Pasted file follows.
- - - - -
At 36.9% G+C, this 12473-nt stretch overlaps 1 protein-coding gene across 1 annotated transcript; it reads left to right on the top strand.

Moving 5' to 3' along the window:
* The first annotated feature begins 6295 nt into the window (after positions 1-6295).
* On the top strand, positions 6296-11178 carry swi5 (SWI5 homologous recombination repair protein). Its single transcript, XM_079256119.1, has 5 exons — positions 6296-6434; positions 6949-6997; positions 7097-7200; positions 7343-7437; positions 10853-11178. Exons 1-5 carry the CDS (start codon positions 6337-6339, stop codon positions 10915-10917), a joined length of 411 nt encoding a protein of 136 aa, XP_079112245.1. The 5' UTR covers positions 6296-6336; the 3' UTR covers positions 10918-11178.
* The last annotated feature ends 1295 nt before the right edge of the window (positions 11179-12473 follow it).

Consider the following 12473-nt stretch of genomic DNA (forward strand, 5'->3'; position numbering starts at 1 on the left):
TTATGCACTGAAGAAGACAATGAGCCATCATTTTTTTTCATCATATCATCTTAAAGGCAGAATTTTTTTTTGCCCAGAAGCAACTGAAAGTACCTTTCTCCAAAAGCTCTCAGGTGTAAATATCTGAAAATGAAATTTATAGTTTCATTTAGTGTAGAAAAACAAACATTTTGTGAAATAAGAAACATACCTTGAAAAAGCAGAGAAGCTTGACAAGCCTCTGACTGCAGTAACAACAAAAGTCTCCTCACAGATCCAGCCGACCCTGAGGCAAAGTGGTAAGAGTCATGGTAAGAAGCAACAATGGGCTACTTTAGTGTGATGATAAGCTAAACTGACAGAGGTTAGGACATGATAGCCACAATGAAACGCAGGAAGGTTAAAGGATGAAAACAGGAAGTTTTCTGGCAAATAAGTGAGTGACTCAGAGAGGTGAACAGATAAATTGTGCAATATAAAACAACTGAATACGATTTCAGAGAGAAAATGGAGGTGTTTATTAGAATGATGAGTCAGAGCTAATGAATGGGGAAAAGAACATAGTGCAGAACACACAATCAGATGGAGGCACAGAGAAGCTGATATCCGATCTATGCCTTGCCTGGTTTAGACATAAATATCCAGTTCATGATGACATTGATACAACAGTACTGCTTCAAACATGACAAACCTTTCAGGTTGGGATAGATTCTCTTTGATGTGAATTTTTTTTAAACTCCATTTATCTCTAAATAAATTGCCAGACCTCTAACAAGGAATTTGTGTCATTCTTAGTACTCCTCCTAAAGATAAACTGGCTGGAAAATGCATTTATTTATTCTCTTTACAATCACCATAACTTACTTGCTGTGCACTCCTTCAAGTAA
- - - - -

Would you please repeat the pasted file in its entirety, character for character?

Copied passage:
At 36.9% G+C, this 12473-nt stretch overlaps 1 protein-coding gene across 1 annotated transcript; it reads left to right on the top strand.

Moving 5' to 3' along the window:
* The first annotated feature begins 6295 nt into the window (after positions 1-6295).
* On the top strand, positions 6296-11178 carry swi5 (SWI5 homologous recombination repair protein). Its single transcript, XM_079256119.1, has 5 exons — positions 6296-6434; positions 6949-6997; positions 7097-7200; positions 7343-7437; positions 10853-11178. Exons 1-5 carry the CDS (start codon positions 6337-6339, stop codon positions 10915-10917), a joined length of 411 nt encoding a protein of 136 aa, XP_079112245.1. The 5' UTR covers positions 6296-6336; the 3' UTR covers positions 10918-11178.
* The last annotated feature ends 1295 nt before the right edge of the window (positions 11179-12473 follow it).

Consider the following 12473-nt stretch of genomic DNA (forward strand, 5'->3'; position numbering starts at 1 on the left):
TTATGCACTGAAGAAGACAATGAGCCATCATTTTTTTTCATCATATCATCTTAAAGGCAGAATTTTTTTTTGCCCAGAAGCAACTGAAAGTACCTTTCTCCAAAAGCTCTCAGGTGTAAATATCTGAAAATGAAATTTATAGTTTCATTTAGTGTAGAAAAACAAACATTTTGTGAAATAAGAAACATACCTTGAAAAAGCAGAGAAGCTTGACAAGCCTCTGACTGCAGTAACAACAAAAGTCTCCTCACAGATCCAGCCGACCCTGAGGCAAAGTGGTAAGAGTCATGGTAAGAAGCAACAATGGGCTACTTTAGTGTGATGATAAGCTAAACTGACAGAGGTTAGGACATGATAGCCACAATGAAACGCAGGAAGGTTAAAGGATGAAAACAGGAAGTTTTCTGGCAAATAAGTGAGTGACTCAGAGAGGTGAACAGATAAATTGTGCAATATAAAACAACTGAATACGATTTCAGAGAGAAAATGGAGGTGTTTATTAGAATGATGAGTCAGAGCTAATGAATGGGGAAAAGAACATAGTGCAGAACACACAATCAGATGGAGGCACAGAGAAGCTGATATCCGATCTATGCCTTGCCTGGTTTAGACATAAATATCCAGTTCATGATGACATTGATACAACAGTACTGCTTCAAACATGACAAACCTTTCAGGTTGGGATAGATTCTCTTTGATGTGAATTTTTTTTAAACTCCATTTATCTCTAAATAAATTGCCAGACCTCTAACAAGGAATTTGTGTCATTCTTAGTACTCCTCCTAAAGATAAACTGGCTGGAAAATGCATTTATTTATTCTCTTTACAATCACCATAACTTACTTGCTGTGCACTCCTTCAAGTAA